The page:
Marcus Pope

Husband, Father, Inventor, Programmer Austin, TX - °

Blog » 2012 » JavaScript Object Prototypes Are Verboten

A couple of weeks ago I gave a presentation at the Austin JavaScript / Austin Node.js meetup. It was a joint meetup that had a decent turnout of about 40 people. Evernote (Who knew they're in Austin now?) offered their beautiful facility for the group. I covered a topic that is almost religious at this point amongst framework developers – whether or not extending the Object.prototype chain is an acceptable practice in JavaScript. I half-expected a flamewar, and half-expected public mockery. The result was a somewhat dry technical presentation followed by a very engaged Q&A period after the speech that lasted into the evening.

Angus Croll, a core web developer at Twitter was right when he said, “I won't tell you never to augment Object.prototype but I will tell you that doing so will make you a social pariah.” I've met nothing but bad excuses and personal disgust in bug ticket forums while trying to request bug fixes in various JavaScript libraries. jQuery recently made it final that they wouldn't implement proper for..in loops – a discussion that started back in 2006 that I resurrected with real earnest back in 2009. Back then John Resig was on my side and wanted to make jQuery compatible with any framework. Unfortunately even he succumbed to the pressures of the internet and they never patched jQuery. 4 years later, the same tired excuses still hold up – excuses that weren't even justified 10 years ago and are certainly not an issue today.

What are Object.prototype extensions?

In a nutshell functions and properties added to the prototype of Object in JavaScript expose those functions to every object you create or encounter in scripting host. And only one instance of the function is created, whereas Object.extend() will duplicate the function for every object you extend.

For a more detailed and accurate explanation, you should pick up a copy of “JavaScript: The Definitive Guide” by O'Reilly which devotes a couple chapters to the subject.

Why are they so bad?

Here is a general list of excuses you'll hear about why they're bad:

  1. They break for..in loops
  2. They destroy performance
  3. People could overwrite .hasOwnProperty and break code
  4. If everyone did it there would be incompatible implementations
  5. They make code more difficult to read
  6. You don't need them, so don't use them

#1 & #2 are the only real concerns in the list. #3 & #4 are just general problems with programming in JavaScript, not something inherent to Object prototypes. People could overwrite undefined - does that mean we should never use undefined checks? People can overwrite $ (and many do) does that mean we should never use public namespace aliases? #4 can specifically be seen with Function.prototype.bind implementations but that didn't stop it from becoming a standard in ES5.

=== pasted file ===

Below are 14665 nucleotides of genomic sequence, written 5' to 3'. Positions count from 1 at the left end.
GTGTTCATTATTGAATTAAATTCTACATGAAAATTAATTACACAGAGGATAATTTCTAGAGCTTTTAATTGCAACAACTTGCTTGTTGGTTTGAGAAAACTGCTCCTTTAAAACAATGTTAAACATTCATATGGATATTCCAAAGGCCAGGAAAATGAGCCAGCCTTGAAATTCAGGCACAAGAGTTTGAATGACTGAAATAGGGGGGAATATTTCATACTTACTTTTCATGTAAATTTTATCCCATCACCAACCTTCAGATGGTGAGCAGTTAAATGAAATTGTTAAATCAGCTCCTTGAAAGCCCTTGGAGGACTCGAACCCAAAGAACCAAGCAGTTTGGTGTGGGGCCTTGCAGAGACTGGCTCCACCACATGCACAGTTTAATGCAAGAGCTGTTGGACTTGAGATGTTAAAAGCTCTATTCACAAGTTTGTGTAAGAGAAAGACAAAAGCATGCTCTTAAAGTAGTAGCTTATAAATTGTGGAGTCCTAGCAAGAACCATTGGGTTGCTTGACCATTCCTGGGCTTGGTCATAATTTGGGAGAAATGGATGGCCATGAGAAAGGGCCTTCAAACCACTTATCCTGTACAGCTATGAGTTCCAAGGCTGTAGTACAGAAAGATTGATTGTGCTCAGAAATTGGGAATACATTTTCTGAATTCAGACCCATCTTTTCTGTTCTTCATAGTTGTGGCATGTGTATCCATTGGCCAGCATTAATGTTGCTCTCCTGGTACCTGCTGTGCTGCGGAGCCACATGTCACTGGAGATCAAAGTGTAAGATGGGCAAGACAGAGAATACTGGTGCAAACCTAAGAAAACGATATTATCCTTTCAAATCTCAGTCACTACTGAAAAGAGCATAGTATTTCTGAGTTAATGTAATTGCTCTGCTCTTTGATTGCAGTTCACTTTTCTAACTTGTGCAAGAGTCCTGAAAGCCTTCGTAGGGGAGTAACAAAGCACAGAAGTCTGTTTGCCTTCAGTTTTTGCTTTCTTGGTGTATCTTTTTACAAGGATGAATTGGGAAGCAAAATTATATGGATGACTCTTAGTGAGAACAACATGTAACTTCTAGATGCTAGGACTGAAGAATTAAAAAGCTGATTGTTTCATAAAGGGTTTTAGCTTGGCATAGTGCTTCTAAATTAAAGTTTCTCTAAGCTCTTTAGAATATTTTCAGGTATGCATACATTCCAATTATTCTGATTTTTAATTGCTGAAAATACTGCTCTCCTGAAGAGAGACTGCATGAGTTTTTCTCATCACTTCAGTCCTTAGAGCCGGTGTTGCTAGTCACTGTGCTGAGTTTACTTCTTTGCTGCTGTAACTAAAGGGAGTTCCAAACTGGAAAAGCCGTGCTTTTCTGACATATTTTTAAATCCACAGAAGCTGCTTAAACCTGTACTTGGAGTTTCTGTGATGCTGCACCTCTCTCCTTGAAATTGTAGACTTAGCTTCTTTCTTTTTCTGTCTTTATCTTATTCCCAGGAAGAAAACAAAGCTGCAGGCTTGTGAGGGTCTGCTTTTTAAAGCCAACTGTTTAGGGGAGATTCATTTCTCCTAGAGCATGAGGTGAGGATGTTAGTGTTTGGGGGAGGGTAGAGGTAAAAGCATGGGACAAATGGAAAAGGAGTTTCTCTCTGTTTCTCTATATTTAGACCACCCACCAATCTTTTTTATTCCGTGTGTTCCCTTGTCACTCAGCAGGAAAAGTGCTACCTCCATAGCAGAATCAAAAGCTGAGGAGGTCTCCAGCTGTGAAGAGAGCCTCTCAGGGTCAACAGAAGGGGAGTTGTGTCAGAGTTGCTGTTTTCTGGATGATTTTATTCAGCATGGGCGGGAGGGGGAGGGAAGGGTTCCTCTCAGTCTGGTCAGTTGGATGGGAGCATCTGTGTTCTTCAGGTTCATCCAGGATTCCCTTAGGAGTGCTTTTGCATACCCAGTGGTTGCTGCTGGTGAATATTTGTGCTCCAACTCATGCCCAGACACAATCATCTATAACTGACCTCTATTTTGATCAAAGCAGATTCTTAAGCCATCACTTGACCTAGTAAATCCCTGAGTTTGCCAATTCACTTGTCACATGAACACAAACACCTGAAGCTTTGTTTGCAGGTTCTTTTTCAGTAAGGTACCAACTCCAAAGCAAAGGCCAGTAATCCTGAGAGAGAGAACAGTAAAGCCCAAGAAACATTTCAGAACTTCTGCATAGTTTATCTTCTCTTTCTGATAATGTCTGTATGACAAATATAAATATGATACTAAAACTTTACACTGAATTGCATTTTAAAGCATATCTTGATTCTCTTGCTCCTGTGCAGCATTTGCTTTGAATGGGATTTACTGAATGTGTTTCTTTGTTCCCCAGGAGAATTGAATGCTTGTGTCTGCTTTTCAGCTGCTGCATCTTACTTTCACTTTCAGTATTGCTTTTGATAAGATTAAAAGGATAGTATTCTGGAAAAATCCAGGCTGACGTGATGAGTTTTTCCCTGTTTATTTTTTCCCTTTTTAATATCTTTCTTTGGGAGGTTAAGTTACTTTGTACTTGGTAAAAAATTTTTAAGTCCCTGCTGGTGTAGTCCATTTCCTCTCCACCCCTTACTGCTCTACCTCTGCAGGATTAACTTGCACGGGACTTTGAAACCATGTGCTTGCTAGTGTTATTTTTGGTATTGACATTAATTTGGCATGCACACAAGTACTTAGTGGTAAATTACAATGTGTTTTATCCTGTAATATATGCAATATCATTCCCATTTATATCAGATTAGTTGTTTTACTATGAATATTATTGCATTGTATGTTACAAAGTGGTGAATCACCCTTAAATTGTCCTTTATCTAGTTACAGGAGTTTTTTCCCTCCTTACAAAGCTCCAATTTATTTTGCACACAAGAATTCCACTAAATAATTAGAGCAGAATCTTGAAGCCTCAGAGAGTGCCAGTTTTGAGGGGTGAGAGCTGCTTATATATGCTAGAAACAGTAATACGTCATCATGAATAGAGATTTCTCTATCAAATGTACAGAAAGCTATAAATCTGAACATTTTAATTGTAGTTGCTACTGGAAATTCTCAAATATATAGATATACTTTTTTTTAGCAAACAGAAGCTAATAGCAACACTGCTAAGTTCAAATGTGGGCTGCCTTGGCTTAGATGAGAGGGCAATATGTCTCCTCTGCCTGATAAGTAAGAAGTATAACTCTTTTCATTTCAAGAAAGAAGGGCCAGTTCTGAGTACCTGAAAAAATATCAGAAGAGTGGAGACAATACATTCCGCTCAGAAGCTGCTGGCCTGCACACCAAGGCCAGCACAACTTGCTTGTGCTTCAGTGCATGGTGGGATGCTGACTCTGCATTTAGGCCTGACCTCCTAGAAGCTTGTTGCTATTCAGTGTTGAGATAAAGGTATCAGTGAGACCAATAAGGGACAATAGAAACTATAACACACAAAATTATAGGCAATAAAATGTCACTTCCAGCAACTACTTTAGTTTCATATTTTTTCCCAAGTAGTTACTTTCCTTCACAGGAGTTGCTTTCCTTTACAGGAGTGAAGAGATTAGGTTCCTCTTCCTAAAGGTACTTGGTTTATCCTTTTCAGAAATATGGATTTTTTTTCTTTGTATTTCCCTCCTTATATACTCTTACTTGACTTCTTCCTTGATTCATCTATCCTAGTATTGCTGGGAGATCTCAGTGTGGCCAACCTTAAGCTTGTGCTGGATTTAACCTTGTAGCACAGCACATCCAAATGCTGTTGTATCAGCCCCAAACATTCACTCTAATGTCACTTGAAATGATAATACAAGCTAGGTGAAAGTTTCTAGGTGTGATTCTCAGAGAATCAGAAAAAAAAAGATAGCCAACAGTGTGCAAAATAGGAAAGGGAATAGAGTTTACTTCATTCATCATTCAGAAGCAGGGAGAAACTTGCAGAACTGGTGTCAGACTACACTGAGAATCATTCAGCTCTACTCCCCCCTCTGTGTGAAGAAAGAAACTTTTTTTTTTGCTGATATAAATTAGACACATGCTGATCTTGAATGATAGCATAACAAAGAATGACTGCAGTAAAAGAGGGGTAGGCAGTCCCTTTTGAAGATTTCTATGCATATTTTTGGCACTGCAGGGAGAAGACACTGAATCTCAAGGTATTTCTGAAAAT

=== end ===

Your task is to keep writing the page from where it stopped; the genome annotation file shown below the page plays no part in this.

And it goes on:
#5 used to be the same complaint against chaining in jQuery, now it's a common pattern that most people prefer. #6 – well technically you don't need semicolons ending every line, while statements, try-catch constructs, dynamic argument arrays, first class function objects, Array prototype extensions like map or forEach, and about a thousand other features of the JavaScript language. We could strip the language down to scalars, if-blocks, and for-loops and not need a single other feature to write functioning code.

But What About Performance & For..In Loops?

Let's start with for..In loops since the performance criticism is a consequence to issue #1. The reason people think Object prototype extensions break for..in loops is because they believe JavaScript for..in loops should behave like every other language's for..in loops. (Un?)fortunately this is not the case. With JavaScript you must use .hasOwnProperty() checks against every property to implement a for..in loop similar to PHP, Ruby, Python, Perl, C# etc.

JavaScript is a prototypal language where Objects are both your structure definition and your data. Other languages, including those above, rely on two separate concepts - Classes to define structure and Objects to define data. As a result when you need to implement reflection on JavaScript objects, you don't need special constructs like PHP's ReflectionClass::getMethods, or C#'s Type & SystemReflection.Assembly libraries, you just use the same for..in construct and check if the key is a local or inherited property on the prototype chain. So if you need to reflect on methods defined on the inheritance chain in JavaScript you only need the for..in loop, .hasOwnProperty() and typeof x == function, versus the five different ways of doing so in C#.

In JavaScript if you write for..in loops to iterate over the data of an object, without using .hasOwnProperty() checks, you have a bug in your code. Some people really don't like that statement as it implies that jQuery, Prototype, ExpressJS, and many other libraries have bugs in their code. Their responses tend to be that it's extending the Object prototype that is the bug, and that if you don't do that the code will run correctly. That's like saying if you don't run this code after the year 2000, it will run correctly, so the Y2K bug isn't really a bug. Just because the conditions for causing the bug are not aligned does not mean the bug isn't a bug... perhaps this is the case if you're an existentialist programmer living in 1999.